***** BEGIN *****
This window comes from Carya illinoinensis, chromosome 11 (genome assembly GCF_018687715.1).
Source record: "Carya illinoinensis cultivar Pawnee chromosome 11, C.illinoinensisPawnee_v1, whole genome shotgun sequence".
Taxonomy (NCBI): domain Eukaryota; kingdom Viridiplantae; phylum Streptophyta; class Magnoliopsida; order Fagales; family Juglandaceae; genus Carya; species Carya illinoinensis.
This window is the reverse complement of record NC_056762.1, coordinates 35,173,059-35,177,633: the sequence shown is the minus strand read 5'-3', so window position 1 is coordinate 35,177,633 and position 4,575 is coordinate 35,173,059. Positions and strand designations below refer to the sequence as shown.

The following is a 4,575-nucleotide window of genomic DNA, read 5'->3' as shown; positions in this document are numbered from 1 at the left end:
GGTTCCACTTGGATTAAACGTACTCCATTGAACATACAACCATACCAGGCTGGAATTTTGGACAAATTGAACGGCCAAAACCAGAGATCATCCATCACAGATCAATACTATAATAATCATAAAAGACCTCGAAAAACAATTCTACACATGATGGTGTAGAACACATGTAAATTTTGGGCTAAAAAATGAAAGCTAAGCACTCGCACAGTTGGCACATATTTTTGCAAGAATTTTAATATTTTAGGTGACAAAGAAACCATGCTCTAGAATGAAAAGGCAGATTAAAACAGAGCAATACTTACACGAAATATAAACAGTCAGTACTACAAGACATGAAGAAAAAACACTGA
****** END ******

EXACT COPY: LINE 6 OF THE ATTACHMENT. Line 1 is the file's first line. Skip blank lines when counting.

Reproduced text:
GGTTCCACTTGGATTAAACGTACTCCATTGAACATACAACCATACCAGGCTGGAATTTTGGACAAATTGAACGGCCAAAACCAGAGATCATCCATCACAGATCAATACTATAATAATCATAAAAGACCTCGAAAAACAATTCTACACATGATGGTGTAGAACACATGTAAATTTTGGGCTAAAAAATGAAAGCTAAGCACTCGCACAGTTGGCACATATTTTTGCAAGAATTTTAATATTTTAGGTGACAAAGAAACCATGCTCTAGAATGAAAAGGCAGATTAAAACAGAGCAATACTTACACGAAATATAAACAGTCAGTACTACAAGACATGAAGAAAAAACACTGA